You know how everyone is agog over Swiss chard these days? Maybe I’m hopelessly out of it (well, I am, forget the maybes) but a few years ago I don’t think I had ever even tasted it, and at best had only a vague idea of what it was when I started seeing it constantly at farmer’s markets–first in London, then back in the US. Indeed, it appears to be a favorite among the farmer’s market set, kitchen gardeners, seasonal eaters, and locavores. It’s also well-pedigreed, as it has been popular since Roman times, which, given my ever-increasing fascination with the classical world, is a compelling enough recommendation in and of itself. (Sidebar: Have you read Cleopatra? Go get it now!)
So, I really want to like chard, I really do. Still…I have to admit I’m not totally with the program. We get along well in the right situations, but are not best friends. Some love its earthy flavor; to me if done wrong that ‘earthiness’ veers a bit too much towards muddiness. Other times it’s just too tasteless for me. I keep an open mind: I still do buy chard from time to time and I’ve happily learned that I do like it, if prepared right. There’s a lot of vegetables like that for me–cooked up one way, I’m just not interested; done up another, and I’m crazy for it. (Yes, even brussels sprouts and cauliflower!)
Such is the “allure” of chard that I keep an open mind. I have had success with gratins, frittatas and more recently in my “turta,” and I keep on buying it. Most recently, I decided I wanted to turn my 3 bunches of chard into a substantial, Ottolenghi type salad–something satisfying and substantial, not just a bowl of baby greens. I had some lovely yellow eye beans cooked up and leftover boiled lasagna noodles–seemed like all the necessary components were assembled. I poked around my cookbook collection and the internet, but oddly enough there are not a lot of recipes out there for white bean and chard salad. Soup yes, salad no. Seems like there should be more, right? So I made up my own.
I used three bunches of chard, which seems like a lot, but you know how greens are–a bit of heat and they dramatically collapse to almost nothing.
Adding the beans and pasta expanded out the volume again. The smoked paprika and cumin liven up the earthier aspects of the chard, which itself stains the silky lasagna noodles a deep pink color. Beans make the dish satisfying and filling, lemon juice brightens the whole mix.
Since this is best enjoyed warm or at room temperature, it is versatile–it’s great for dinner, it’s also great to take to work the next day with some rustic bread for a light lunch that’s still hearty enough to fill you up until dinner. Even better, since chard is generally available year-round, it works well both in winter and summer.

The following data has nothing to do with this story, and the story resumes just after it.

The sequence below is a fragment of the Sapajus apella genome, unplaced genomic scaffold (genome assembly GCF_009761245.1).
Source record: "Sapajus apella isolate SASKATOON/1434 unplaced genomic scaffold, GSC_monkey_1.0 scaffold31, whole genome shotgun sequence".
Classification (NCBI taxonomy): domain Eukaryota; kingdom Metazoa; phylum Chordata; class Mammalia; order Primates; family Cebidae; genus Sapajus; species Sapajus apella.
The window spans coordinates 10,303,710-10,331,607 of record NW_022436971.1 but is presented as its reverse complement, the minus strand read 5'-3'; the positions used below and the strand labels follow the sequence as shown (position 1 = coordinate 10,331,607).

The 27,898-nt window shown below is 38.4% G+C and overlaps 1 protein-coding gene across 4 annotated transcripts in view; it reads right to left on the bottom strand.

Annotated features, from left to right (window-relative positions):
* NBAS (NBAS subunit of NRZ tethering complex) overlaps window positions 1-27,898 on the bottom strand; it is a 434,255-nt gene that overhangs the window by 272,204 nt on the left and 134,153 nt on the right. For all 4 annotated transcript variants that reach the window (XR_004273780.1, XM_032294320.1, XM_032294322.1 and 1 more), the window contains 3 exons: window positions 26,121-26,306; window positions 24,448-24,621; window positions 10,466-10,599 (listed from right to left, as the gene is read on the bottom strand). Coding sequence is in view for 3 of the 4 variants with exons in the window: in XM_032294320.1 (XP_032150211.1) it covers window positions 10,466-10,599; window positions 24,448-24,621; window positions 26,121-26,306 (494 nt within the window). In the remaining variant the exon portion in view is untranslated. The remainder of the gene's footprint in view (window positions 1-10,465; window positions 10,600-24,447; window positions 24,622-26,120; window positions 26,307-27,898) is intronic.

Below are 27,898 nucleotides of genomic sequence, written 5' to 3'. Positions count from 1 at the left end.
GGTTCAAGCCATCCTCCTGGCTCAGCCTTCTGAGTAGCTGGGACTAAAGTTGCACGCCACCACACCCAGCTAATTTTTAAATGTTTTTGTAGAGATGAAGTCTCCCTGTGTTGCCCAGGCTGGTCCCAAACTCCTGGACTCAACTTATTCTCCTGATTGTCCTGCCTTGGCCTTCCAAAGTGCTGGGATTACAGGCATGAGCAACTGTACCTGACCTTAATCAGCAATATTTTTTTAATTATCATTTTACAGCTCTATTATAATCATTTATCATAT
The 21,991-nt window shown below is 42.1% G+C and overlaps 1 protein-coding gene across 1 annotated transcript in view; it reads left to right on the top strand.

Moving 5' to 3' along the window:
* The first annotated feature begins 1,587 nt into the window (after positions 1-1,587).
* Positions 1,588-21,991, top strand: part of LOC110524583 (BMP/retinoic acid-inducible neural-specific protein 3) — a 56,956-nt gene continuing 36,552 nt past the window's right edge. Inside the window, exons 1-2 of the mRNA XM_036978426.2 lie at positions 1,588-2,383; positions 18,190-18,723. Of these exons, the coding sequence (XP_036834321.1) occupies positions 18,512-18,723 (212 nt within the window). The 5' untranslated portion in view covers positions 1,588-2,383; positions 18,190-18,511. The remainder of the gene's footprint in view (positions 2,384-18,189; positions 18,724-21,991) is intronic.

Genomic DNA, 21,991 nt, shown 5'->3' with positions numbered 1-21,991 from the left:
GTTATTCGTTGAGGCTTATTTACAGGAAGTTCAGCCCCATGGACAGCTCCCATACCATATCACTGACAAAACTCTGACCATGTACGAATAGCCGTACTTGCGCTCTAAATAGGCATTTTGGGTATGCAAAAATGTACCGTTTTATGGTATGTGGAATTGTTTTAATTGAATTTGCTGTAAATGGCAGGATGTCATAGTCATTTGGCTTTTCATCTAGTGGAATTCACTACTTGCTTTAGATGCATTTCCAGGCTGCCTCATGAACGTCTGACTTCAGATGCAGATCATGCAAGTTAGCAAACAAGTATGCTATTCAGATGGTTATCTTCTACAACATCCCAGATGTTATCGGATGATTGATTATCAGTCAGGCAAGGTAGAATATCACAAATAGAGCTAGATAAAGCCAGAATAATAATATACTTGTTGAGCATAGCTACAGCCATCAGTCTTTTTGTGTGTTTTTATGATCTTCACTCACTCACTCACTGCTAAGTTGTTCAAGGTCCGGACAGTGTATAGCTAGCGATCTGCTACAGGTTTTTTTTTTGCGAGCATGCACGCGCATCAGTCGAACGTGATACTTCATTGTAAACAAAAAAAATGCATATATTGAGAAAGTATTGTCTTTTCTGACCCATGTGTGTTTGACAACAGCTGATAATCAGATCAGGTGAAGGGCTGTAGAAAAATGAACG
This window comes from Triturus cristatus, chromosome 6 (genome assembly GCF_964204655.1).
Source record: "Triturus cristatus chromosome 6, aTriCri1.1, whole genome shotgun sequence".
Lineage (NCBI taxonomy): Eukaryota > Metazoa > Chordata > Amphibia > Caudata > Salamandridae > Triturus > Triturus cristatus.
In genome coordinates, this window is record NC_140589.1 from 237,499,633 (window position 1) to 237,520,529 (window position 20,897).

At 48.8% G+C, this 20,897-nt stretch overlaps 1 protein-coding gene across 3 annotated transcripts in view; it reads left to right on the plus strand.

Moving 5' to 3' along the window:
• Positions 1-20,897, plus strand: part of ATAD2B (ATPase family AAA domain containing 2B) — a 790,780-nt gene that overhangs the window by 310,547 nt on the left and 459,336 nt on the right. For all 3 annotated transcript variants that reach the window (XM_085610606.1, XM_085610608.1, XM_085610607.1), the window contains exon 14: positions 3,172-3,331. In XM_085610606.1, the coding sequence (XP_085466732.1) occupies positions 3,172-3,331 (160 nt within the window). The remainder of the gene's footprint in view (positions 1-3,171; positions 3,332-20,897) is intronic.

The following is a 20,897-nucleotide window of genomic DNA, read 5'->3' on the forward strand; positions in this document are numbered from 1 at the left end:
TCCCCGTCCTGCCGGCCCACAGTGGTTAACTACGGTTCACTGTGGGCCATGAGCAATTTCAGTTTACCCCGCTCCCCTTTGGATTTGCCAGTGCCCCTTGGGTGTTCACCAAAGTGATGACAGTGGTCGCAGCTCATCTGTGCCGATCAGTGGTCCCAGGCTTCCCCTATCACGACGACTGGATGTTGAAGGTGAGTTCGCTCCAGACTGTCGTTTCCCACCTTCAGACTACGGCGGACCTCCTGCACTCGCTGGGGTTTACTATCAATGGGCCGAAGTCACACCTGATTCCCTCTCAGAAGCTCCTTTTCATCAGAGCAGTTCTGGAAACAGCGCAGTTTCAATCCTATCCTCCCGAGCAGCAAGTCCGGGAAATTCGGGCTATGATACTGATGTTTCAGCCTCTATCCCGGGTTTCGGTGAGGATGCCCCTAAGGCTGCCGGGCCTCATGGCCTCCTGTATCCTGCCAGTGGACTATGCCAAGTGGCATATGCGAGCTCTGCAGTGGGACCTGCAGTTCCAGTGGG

For more recipes in this vein, check out my potato kale tahini salad here.
- 1/4 c + 1/4c olive oil
- 2-3 bunches of Swiss chard or beet leaves with stems, coarsely chopped (about 1 1/2 lbs)
- 4 cloves garlic, minced
- 1 teaspoon smoked Spanish paprika
- 1 teaspoon ground cumin
- juice of 1-2 lemons
- Salt and freshly ground pepper to taste
- 2 cups white beans (I used Rancho Gordo’s yellow eye beans)
- 4 oz cooked lasagna noodles, torn (or other leftover cooked pasta)
- 1/4 c chopped fresh parsley
- 1/4c chopped fresh cilantro
Rinse the chard in cool water and drain (but some water clinging to the leaves is fine). Cut off the stems (reserve for another use, such as this). Chop the chard leaves. Heat 1/4c olive oil in a large skillet or braising pan and briefly saute the garlic for about 30 seconds (or until the aroma rises). Stir in the paprika and cumin, and then add the chard to the pan and hold the heat at medium-low. There will be so much chard that it will be nearly impossible to turn, but after a few minutes you can carefully stir. The leaves at the bottom of the pile will have wilted and shrunken substantially in volume. Using a spatula, bring these greens to the top and fold the chard at the top underneath so these can wilt as well. Allow to simmer and steam in the water that is released in the process and stir gently from time to time, always bringing the fresher leaves to the bottom until all the leaves have gently cooked down.
In a bowl, mix the lemon juice, salt, and pepper. Whisk in the second 1/4 c of oil. Taste and adjust for salt. Add the beans, lasagna, and chard. You can stir in a bit of liquid that has been released during cooking as well.
Garnish with fresh parsley and cilantro. Serve warm or at room temperature.